themselves in a tough position as a consequence of this.

COOMBS: The president maintains many Americans will find better deals
on the online insurance marketplaces and pledged that the troubled federal
site Healthcare.gov will be fixed by the end of the month, in time for
people to enroll for coverage that starts January 1st.

OBAMA: I`m confident that it will be better by November 30th and that
the majority of people are going to be able to get on there, they`re going
to be able to enroll.

COOMBS: But with hundreds of fixes still to be completed on the
federal exchange, even the president`s supporters are expressing doubt that
the problems on the site can be resolved in the next three weeks.

HOWARD DEAN (D), FORMER GOVERNOR OF VERMONT: I worry about the glitch
because they set an artificial deadline of December 1st that I — in my
experience in tech rollouts, that`s going to be tough.

UNIDENTIFIED MALE: You don`t think they`re going to make it.

DEAN: I think it`s going to be tough, I really do.

COOMBS: State-run exchanges are reporting their enrollment process
has been going more smoothly and contrast with federal officials who have
so far refused to provide numbers until next week.

But even local enrollment numbers have become a point of contention.
Republican Senators Chuck Grassley and Orrin Hatch released new figures
from the four insurers offering plans on the local Washington, D.C.
exchange. The insurers reported, as of the end of the October, they`d only
received five official enrollments combined.

That contrasts with the district`s exchange reporting that 320 people
had selected plans as of October 21st, with more than half requesting
invoices.

(on camera): It`s a wide discrepancy to be sure, but Washington D.C.
officials say there is an explanation. Enrollment doesn`t become official
until the first premium payment is received and enrollees have until mid-
December to make that first premium in order to start coverage on January
1st.

Bertha Coombs, NIGHTLY BUSINESS REPORT.

(END VIDEOTAPE)

HERERA: It is now official. Steven A. Cohen`s SAC Capital hedge fund
pleaded guilty to criminal fraud charges today as part of a $1.8 billion
deal to resolve a long-running insider trading investigation. And although
authorities did not charge Mr. Cohen himself with wrongdoing, prosecutors
said that they will continue to investigate potential wrongful trading by
individuals at the one-time $15 billion hedge fund.

Coming up: as we continue, our market monitor tells us why consumer
stocks may be the way to go in this market. His picks are next.

But, first, a look how the international markets fared.

(MUSIC)

HERERA: Chrysler is recalling 1.2 million Ram pickup trucks mainly in
the U.S. to check for a front end problem that could cause a loss of
steering. The largest part of the recall covers an estimated 840,000 Ram
2500 and 3500 trucks from the model years 2003 through 2008. Their
defective tie rod assemblies will be fixed at no charge beginning in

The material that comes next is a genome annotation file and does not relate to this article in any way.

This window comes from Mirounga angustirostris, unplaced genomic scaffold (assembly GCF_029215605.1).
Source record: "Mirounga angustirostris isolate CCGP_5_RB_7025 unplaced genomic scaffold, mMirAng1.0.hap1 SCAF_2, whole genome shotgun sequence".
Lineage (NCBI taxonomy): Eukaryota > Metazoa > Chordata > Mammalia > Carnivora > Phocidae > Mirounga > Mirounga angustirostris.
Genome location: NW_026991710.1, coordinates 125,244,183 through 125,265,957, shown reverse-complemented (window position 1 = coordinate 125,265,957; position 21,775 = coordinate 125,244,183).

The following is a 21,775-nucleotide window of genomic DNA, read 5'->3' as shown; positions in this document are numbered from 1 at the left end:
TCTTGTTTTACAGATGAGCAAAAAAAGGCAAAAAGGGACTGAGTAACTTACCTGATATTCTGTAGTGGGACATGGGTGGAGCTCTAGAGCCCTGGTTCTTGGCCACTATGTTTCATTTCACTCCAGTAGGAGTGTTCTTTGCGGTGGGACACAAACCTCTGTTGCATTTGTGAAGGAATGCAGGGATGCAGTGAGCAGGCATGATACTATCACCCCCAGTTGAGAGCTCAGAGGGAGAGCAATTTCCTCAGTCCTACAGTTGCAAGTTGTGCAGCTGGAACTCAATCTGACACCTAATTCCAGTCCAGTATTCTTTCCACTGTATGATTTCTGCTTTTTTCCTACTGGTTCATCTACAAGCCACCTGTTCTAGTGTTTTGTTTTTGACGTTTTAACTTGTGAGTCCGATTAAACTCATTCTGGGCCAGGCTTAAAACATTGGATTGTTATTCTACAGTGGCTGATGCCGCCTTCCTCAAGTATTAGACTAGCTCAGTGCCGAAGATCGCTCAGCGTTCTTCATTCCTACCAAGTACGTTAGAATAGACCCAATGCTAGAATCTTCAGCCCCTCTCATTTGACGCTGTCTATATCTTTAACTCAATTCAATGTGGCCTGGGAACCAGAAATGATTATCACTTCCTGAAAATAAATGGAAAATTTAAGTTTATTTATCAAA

January.

MATHISEN: But as we told you earlier, much of the growth in today`s
jobs number came from hospitality and leisure. But it`s not just today`s
number where that`s been the case.

Simon Hobbs now with a look at this big jobs generator.

(BEGIN VIDEOTAPE)

SIMON HOBBS, NIGHTLY BUSINESS REPORT CORRESPONDENT: Whether it`s that
take out franchise, the luxury hotel, drinking establishments or the
fitness staff at your gym, months after months, leisure and hospitality has
consistently generated more jobs than other parts of the economy.

In fact, of the almost 7 million jobs non-fund jobs generated over the
last four years, 18 percent have come from leisure and hospitality,
according to the Bureau of Labor Statistics.

It`s partly because the industry is coming from a lower base
absolutely slammed in the wake of the financial crisis. Now, business
travelers are traveling again and tourist from home and abroad, you can see
it in the results of big hotel brands like Marriott.

ARNE SORENSON, MARRIOTT INTERNATIONAL CEO: What we`ve seen is built
back to essentially peak levels. So, we`re full midweek, and we`ve seen
that we`ve been able to both raise like for like pricing but also shift
towards higher rated business.

HOBBS: Demand is also returning for the airline. And as with the
hotels, capacity on supply remains restricted, so prices are rising,
profits are rising and operators have the cash to add back jobs and
concentrate again on customer satisfaction.

JEFFERY BOYD, PRICELINE CEO: We have had rising airfares. We have
had rising average daily rates for hotels, and that`s because there`s good
business and leisure demand.

HOBBS: On those big fixed cost theme parks now teeming with visitors
are again becoming major cash generators for the likes of Bob Iger at
Disney (NYSE:DIS).

ROBERT IGER, WALT DISNEY CEO: What we did in California with Cars
Land and the New Fantasyland in Orlando and that helps a lot. So, our
product is being welcomed by our public and is in demand.

HOBBS: Critics, of course, will argue that many of these jobs that
are being created are low-skilled, low-waged paying on average across the
country below supervisory level $11.15 an hour.

For NIGHTLY BUSINESS REPORT, I`m Simon Hobbs.

(END VIDEOTAPE)

MATHISEN: But while all was good in leisure land, home builders got
slammed because interest rates spiked on that strong jobs number. There
you see most of the big names down between 2 and 4 percent today.

HERERA: Attempts to strengthen sales with more brightly colored
clothing, designer collaborations and more attractive stores seems to be